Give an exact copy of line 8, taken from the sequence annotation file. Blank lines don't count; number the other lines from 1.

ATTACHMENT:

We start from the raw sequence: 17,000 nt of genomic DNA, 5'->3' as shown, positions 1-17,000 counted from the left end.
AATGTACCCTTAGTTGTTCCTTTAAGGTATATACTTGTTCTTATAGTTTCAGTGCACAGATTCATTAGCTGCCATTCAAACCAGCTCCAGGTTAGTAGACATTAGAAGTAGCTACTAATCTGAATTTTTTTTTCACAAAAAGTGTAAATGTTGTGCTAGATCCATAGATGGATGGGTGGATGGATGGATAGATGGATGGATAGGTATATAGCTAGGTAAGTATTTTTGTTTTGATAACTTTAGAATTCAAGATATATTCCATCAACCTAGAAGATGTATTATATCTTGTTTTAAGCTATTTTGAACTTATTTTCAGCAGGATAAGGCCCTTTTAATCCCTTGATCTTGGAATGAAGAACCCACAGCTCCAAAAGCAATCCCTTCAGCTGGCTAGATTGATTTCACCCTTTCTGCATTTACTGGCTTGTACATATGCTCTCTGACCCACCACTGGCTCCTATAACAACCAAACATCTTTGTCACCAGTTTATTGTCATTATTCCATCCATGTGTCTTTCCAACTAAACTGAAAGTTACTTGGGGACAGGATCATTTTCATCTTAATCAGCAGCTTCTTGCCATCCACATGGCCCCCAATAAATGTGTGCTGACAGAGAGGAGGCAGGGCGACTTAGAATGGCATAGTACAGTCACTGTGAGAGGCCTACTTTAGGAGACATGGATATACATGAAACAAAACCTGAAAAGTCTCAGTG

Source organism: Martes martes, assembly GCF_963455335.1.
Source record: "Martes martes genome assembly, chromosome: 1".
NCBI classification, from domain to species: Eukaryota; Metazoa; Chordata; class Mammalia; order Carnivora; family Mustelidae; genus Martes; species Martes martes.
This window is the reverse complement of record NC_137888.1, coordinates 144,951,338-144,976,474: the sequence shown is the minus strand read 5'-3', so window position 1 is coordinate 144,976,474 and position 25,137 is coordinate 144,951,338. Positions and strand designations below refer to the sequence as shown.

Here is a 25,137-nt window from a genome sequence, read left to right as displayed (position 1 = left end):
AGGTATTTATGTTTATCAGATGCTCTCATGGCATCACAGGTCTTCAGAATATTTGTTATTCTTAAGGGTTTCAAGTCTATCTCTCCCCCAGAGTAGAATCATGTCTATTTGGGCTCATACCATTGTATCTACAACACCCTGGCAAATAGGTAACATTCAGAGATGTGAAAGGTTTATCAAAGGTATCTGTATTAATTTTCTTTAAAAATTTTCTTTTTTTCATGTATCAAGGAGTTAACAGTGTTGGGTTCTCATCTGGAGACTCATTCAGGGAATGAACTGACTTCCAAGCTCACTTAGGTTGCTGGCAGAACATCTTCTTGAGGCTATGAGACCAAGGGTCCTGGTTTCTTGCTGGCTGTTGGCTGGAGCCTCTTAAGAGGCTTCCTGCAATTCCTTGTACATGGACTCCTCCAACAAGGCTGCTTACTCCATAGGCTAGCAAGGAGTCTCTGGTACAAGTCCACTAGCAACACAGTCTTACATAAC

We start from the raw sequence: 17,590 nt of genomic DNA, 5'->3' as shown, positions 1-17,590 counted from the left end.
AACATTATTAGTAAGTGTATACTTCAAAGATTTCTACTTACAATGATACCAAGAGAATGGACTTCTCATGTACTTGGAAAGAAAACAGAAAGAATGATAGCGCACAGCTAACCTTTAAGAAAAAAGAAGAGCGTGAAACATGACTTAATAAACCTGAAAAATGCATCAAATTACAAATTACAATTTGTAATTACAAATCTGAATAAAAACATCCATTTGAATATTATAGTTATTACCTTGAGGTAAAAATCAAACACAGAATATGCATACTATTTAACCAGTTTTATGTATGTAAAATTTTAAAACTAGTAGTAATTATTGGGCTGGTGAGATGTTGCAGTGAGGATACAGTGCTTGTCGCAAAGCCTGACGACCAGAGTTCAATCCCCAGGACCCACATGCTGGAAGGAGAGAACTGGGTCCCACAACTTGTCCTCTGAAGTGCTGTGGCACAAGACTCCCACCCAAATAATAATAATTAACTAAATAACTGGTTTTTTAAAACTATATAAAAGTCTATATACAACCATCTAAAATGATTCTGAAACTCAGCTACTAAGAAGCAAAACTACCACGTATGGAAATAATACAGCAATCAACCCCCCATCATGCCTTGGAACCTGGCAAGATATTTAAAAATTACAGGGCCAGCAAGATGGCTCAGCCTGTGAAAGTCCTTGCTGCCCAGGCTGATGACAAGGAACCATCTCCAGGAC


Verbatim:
AGGTATTTATGTTTATCAGATGCTCTCATGGCATCACAGGTCTTCAGAATATTTGTTATTCTTAAGGGTTTCAAGTCTATCTCTCCCCCAGAGTAGAATCATGTCTATTTGGGCTCATACCATTGTATCTACAACACCCTGGCAAATAGGTAACATTCAGAGATGTGAAAGGTTTATCAAAGGTATCTGTATTAATTTTCTTTAAAAATTTTCTTTTTTTCATGTATCAAGGAGTTAACAGTGTTGGGTTCTCATCTGGAGACTCATTCAGGGAATGAACTGACTTCCAAGCTCACTTAGGTTGCTGGCAGAACATCTTCTTGAGGCTATGAGACCAAGGGTCCTGGTTTCTTGCTGGCTGTTGGCTGGAGCCTCTTAAGAGGCTTCCTGCAATTCCTTGTACATGGACTCCTCCAACAAGGCTGCTTACTCCATAGGCTAGCAAGGAGTCTCTGGTACAAGTCCACTAGCAACACAGTCTTACATAAC